Tuesday with Mitch: Latest fad: Celebrity ‘promposals’
It’s prom season, and that means one thing: finding a hot celebrity to go with you.
Now it’s Kate Upton. Or Justin Bieber. Or Miss America.
No, really. Miss America. An 18-year-old Pennsylvania senior recently asked her to the prom during a visit to his high school. Such bravado might be the stuff of fairy tales — or at least a movie of the week — were it not so darned clichéd.
So many kids have now asked famous strangers to be their prom dates, you expect a form letter response. (“Thank you for your recent inquiry into Brad Pitt’s availability for your Spring Spectacular. Unfortunately, Mr. Pitt is booked at that time. Also, he is married.”)
Not only did this Pennsylvania kid, Patrick Farves, tell friends he planned to pop the question to Miss America, Nina Davuluri, but his school warned him NOT to do it just minutes before the assembly.
“By that time, my mind was already set,” he told Reuters. “I was already in the zone.”
He then went to a different zone. The school suspended him for three days for breaking the rules.
Oh. And Miss America said sorry, but she couldn’t make it.
In other words, Patrick had just joined the same club he was trying to avoid: a dateless loser.
Or had he?
His prank quickly got national attention. (Shocking!) Next thing you know, he’s sitting in New York, on the “Today” show, where Matt Lauer praised his courage, and Tamron Hall did an interview at least as long as a Pulitzer Prize winner or a civil rights activist would get.
“You’re a living legend at the school now,” Hall concluded.
“Yeah, I am,” Patrick said.
And naturally, he tweeted his new media status the moment he could get his fingers on a device.
“MATT CALLED ME A HERO AND TAMRON CALLED ME A LEGEND #TODAYSHOW #FREEPATTY”
Oh, yeah. It also became a campaign. “Free Patty.” Students around the world rallied to his side, demanding his in-school suspension be lifted.
And they say kids are apathetic. Come on. You just have to give them an important cause.
Sadly, this self-described class clown joins a trend of turning once original behavior into calculated efforts to get as much media attention as possible.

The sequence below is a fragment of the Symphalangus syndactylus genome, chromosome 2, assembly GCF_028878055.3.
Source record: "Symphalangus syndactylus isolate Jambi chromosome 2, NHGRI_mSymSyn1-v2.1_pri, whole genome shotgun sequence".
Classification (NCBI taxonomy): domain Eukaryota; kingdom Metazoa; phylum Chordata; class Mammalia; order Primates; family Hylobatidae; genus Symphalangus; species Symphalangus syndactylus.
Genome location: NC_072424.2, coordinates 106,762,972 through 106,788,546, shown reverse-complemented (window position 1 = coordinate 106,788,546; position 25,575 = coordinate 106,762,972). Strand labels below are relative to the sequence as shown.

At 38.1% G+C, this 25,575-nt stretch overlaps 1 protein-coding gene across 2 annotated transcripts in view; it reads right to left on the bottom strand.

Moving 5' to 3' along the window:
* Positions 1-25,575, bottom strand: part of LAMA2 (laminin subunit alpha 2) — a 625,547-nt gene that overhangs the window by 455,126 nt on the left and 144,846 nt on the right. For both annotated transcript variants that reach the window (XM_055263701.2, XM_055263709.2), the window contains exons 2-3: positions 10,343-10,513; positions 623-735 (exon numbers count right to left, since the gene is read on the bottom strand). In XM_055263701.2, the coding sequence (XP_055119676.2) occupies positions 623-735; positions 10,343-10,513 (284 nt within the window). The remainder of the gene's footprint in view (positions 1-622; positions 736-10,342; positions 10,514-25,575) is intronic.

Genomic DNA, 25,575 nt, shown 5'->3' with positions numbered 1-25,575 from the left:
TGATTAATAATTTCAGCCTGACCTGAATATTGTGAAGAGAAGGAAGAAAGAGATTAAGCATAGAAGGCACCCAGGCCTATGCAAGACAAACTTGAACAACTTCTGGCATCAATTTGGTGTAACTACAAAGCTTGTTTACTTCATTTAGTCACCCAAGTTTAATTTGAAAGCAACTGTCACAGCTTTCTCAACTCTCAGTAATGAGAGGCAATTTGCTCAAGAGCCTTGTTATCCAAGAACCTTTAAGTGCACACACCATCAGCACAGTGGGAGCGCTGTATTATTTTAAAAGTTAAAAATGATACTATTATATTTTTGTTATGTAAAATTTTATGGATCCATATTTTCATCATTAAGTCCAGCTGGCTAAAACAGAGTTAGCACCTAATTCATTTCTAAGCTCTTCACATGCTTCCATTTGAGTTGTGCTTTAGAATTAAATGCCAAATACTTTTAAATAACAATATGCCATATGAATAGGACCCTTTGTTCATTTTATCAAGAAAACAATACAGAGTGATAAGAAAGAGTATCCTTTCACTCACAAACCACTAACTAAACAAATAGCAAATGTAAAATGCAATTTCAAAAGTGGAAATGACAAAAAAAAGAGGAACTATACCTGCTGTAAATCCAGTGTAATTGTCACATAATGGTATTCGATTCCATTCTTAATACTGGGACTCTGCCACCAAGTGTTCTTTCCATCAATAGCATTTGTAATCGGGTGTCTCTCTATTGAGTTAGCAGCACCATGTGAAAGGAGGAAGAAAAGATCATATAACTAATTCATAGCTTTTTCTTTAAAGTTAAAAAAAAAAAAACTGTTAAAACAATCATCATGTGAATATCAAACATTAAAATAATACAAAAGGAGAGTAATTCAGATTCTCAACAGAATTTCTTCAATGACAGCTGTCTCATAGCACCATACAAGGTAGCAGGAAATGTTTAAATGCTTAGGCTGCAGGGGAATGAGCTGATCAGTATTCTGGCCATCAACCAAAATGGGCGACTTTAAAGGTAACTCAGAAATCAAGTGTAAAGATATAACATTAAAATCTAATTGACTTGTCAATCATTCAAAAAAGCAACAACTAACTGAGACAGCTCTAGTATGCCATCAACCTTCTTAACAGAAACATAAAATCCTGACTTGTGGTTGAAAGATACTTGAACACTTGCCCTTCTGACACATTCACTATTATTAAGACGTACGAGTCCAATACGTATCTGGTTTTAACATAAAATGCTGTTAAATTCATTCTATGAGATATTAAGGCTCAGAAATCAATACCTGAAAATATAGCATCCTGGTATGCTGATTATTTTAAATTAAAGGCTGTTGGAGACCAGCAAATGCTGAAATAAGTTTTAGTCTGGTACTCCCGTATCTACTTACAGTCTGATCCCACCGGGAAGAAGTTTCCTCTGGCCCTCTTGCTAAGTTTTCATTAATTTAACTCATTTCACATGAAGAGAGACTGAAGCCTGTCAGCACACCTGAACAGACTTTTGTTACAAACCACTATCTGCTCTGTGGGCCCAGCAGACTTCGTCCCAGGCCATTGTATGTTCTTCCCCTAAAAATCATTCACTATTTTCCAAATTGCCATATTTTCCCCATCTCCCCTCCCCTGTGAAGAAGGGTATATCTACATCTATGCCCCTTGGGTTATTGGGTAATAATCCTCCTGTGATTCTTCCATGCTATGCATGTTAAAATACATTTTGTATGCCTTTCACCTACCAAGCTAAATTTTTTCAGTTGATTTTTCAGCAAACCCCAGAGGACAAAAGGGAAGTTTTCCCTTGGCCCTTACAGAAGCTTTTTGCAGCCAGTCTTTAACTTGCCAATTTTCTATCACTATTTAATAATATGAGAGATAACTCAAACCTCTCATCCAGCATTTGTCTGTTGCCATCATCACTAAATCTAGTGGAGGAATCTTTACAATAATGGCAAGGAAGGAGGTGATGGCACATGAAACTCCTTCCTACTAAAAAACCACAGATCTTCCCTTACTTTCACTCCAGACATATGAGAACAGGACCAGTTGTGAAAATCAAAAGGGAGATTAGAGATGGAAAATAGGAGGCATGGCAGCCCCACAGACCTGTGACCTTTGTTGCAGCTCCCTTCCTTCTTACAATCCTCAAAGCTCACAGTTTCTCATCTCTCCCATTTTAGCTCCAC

The fact that the “Today” show (and Fox News and “Good Morning America”) raced to include this story ensures others will do the same.
Here in my own backyard, a Fenton, Mich., teenager named Justin Hang recently made a YouTube “promposal” to Disney Channel actress Allie DeBerry. In his video, he alternately brags “I got game!” then admits, “I don’t have game.” He shakes his butt. He sings badly. He says he loves her. He admits he’s never gone to a prom.
The actress, apparently no dummy when it comes to the value of social media, told Hang if he got 1,500 retweets, she’d go with him. (And to think, girls used to ask for a nice corsage and a clean car.)
No problem. Once Hang’s video got enough attention, Ryan Seacrest, another arbiter of great taste in America, invited Hang on his national radio show, which got him even more attention, and which ultimately got him enough retweets.
And ta-da! DeBerry is picking out a dress.
Never mind that these kids probably will have little to talk about and will barely stay in touch after the media circus is over. What matters in America is Web hits, fame, how much people are talking about you. Hang actually said to mlive.com after hearing
from Seacrest, “I was like, ‘Is this real life right now?’ ”
No, Justin, it’s not. And that’s the problem. Living through videos isn’t real life. Publicity-driven dates are not real life. Hashtags in front of words are not real life.
But right now, some other kid is filming himself or composing a tweet in a desperate attempt to be accepted by befriending a famous person. And these famous people are employing publicists to politely refuse without losing fans.
All because we’ve become a world with one driving goal: capture others’ attention.
After he asked Miss America for the date, Patrick Farves turned to his schoolmates and did a solo dance as they whooped and cheered. That’s all that matters, right? Keep us entertained.
In the old days, men did that for the king.
They were called “fools.”
Now they’re high school legends.
Mitch Albom is a columnist for the Detroit Free Press. He can be reached at firstname.lastname@example.org.